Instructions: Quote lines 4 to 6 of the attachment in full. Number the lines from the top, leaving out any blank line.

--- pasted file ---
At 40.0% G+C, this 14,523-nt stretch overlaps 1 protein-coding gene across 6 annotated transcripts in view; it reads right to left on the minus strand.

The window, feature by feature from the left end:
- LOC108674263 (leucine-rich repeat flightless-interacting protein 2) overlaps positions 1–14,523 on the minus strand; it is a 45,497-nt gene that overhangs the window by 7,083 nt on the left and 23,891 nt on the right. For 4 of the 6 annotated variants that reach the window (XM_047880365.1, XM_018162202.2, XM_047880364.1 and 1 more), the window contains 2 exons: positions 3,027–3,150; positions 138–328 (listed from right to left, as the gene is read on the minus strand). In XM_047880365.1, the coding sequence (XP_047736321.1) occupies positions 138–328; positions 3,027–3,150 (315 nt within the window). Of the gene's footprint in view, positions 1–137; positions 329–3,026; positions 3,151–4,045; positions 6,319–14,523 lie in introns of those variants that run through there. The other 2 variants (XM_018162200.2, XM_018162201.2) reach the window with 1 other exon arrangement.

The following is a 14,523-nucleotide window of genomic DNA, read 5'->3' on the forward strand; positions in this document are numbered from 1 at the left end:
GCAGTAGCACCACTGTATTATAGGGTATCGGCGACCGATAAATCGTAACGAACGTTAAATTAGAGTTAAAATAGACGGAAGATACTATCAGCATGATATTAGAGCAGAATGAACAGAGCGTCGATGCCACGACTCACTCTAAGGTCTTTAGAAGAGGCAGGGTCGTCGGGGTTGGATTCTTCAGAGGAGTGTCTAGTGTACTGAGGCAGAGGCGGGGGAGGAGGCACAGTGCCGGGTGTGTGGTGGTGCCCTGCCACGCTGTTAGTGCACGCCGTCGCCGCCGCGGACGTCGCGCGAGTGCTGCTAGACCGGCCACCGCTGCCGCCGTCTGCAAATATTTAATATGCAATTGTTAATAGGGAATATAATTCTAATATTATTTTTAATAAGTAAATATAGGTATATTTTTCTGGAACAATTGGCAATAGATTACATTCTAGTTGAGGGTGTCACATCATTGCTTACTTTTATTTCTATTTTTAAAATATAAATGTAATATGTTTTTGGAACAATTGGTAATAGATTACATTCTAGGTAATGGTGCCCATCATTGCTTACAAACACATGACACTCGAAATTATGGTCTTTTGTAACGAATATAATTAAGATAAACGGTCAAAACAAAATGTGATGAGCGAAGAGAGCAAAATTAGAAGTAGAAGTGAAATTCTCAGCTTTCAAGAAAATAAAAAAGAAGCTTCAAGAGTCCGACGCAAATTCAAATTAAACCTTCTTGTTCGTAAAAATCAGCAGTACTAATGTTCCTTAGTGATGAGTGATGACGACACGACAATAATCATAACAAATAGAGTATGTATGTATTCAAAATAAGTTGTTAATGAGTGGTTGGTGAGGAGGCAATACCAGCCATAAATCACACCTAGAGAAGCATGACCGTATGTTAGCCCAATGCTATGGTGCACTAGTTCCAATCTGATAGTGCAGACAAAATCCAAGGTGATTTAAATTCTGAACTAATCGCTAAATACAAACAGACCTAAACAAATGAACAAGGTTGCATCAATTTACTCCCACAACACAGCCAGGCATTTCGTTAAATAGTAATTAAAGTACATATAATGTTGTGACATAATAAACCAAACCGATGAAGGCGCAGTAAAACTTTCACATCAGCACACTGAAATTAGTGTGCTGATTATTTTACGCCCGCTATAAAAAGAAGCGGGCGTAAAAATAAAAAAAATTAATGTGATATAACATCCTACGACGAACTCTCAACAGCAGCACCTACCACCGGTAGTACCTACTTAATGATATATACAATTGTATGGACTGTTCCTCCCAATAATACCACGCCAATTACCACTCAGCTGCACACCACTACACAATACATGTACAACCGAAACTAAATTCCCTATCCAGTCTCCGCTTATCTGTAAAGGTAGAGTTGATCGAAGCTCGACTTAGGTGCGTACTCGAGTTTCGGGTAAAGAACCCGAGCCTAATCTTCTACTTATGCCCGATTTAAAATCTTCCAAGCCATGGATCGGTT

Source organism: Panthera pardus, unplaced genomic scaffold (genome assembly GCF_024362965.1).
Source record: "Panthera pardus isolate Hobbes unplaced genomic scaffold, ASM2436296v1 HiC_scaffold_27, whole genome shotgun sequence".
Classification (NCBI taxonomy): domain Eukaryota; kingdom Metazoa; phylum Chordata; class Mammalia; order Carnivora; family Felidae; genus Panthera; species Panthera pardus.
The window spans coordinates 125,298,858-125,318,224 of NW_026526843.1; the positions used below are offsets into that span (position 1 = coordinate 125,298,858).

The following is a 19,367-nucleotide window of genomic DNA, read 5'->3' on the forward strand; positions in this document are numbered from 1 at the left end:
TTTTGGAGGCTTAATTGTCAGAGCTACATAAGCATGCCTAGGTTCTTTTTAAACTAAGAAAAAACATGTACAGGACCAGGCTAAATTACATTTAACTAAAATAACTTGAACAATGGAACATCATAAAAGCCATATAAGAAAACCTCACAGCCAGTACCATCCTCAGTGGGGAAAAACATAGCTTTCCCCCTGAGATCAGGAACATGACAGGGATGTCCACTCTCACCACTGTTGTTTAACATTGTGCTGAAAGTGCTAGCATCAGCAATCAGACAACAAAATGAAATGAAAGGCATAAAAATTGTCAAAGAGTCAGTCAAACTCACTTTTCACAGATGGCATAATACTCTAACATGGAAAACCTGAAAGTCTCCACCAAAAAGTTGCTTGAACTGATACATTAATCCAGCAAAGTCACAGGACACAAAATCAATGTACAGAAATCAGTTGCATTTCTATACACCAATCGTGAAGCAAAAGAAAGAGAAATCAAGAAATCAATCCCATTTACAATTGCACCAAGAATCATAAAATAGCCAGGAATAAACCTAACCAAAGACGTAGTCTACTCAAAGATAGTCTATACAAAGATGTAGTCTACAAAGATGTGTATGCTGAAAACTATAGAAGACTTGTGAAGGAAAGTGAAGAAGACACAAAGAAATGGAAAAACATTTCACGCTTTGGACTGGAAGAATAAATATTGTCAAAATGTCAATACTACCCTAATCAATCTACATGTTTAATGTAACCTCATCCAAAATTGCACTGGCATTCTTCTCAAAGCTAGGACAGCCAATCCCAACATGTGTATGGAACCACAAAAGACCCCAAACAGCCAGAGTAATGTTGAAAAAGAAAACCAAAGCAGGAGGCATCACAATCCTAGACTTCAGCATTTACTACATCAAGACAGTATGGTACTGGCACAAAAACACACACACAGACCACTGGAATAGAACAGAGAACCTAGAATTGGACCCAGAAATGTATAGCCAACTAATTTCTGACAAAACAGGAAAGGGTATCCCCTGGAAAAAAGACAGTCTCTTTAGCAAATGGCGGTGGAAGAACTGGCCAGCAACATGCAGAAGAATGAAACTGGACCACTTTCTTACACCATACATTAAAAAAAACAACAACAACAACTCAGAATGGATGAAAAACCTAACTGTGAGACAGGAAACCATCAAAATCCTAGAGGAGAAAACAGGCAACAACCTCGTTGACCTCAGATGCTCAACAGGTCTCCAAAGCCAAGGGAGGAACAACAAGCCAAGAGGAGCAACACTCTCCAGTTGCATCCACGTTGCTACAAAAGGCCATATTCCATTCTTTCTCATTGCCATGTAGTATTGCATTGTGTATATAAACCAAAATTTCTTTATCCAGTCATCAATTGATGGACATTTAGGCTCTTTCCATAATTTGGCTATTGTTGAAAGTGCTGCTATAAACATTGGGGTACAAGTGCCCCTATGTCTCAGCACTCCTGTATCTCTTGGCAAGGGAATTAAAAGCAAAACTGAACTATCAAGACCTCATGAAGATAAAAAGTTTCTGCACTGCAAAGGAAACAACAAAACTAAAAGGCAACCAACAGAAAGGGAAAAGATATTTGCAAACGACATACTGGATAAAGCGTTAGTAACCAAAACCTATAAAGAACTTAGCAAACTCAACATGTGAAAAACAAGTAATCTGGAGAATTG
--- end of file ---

The following is a 14,523-nucleotide window of genomic DNA, read 5'->3' on the forward strand; positions in this document are numbered from 1 at the left end:
GCAGTAGCACCACTGTATTATAGGGTATCGGCGACCGATAAATCGTAACGAACGTTAAATTAGAGTTAAAATAGACGGAAGATACTATCAGCATGATATTAGAGCAGAATGAACAGAGCGTCGATGCCACGACTCACTCTAAGGTCTTTAGAAGAGGCAGGGTCGTCGGGGTTGGATTCTTCAGAGGAGTGTCTAGTGTACTGAGGCAGAGGCGGGGGAGGAGGCACAGTGCCGGGTGTGTGGTGGTGCCCTGCCACGCTGTTAGTGCACGCCGTCGCCGCCGCGGACGTCGCGCGAGTGCTGCTAGACCGGCCACCGCTGCCGCCGTCTGCAAATATTTAATATGCAATTGTTAATAGGGAATATAATTCTAATATTATTTTTAATAAGTAAATATAGGTATATTTTTCTGGAACAATTGGCAATAGATTACATTCTAGTTGAGGGTGTCACATCATTGCTTACTTTTATTTCTATTTTTAAAATATAAATGTAATATGTTTTTGGAACAATTGGTAATAGATTACATTCTAGGTAATGGTGCCCATCATTGCTTACAAACACATGACACTCGAAATTATGGTCTTTTGTAACGAATATAATTAAGATAAACGGTCAAAACAAAATGTGATGAGCGAAGAGAGCAAAATTAGAAGTAGAAGTGAAATTCTCAGCTTTCAAGAAAATAAAAAAGAAGCTTCAAGAGTCCGACGCAAATTCAAATTAAACCTTCTTGTTCGTAAAAATCAGCAGTACTAATGTTCCTTAGTGATGAGTGATGACGACACGACAATAATCATAACAAATAGAGTATGTATGTATTCAAAATAAGTTGTTAATGAGTGGTTGGTGAGGAGGCAATACCAGCCATAAATCACACCTAGAGAAGCATGACCGTATGTTAGCCCAATGCTATGGTGCACTAGTTCCAATCTGATAGTGCAGACAAAATCCAAGGTGATTTAAATTCTGAACTAATCGCTAAATACAAACAGACCTAAACAAATGAACAAGGTTGCATCAATTTACTCCCACAACACAGCCAGGCATTTCGTTAAATAGTAATTAAAGTACATATAATGTTGTGACATAATAAACCAAACCGATGAAGGCGCAGTAAAACTTTCACATCAGCACACTGAAATTAGTGTGCTGATTATTTTACGCCCGCTATAAAAAGAAGCGGGCGTAAAAATAAAAAAAATTAATGTGATATAACATCCTACGACGAACTCTCAACAGCAGCACCTACCACCGGTAGTACCTACTTAATGATATATACAATTGTATGGACTGTTCCTCCCAATAATACCACGCCAATTACCACTCAGCTGCACACCACTACACAATACATGTACAACCGAAACTAAATTCCCTATCCAGTCTCCGCTTATCTGTAAAGGTAGAGTTGATCGAAGCTCGACTTAGGTGCGTACTCGAGTTTCGGGTAAAGAACCCGAGCCTAATCTTCTACTTATGCCCGATTTAAAATCTTCCAAGCCATGGATCGGTT

Source organism: Panthera pardus, unplaced genomic scaffold (genome assembly GCF_024362965.1).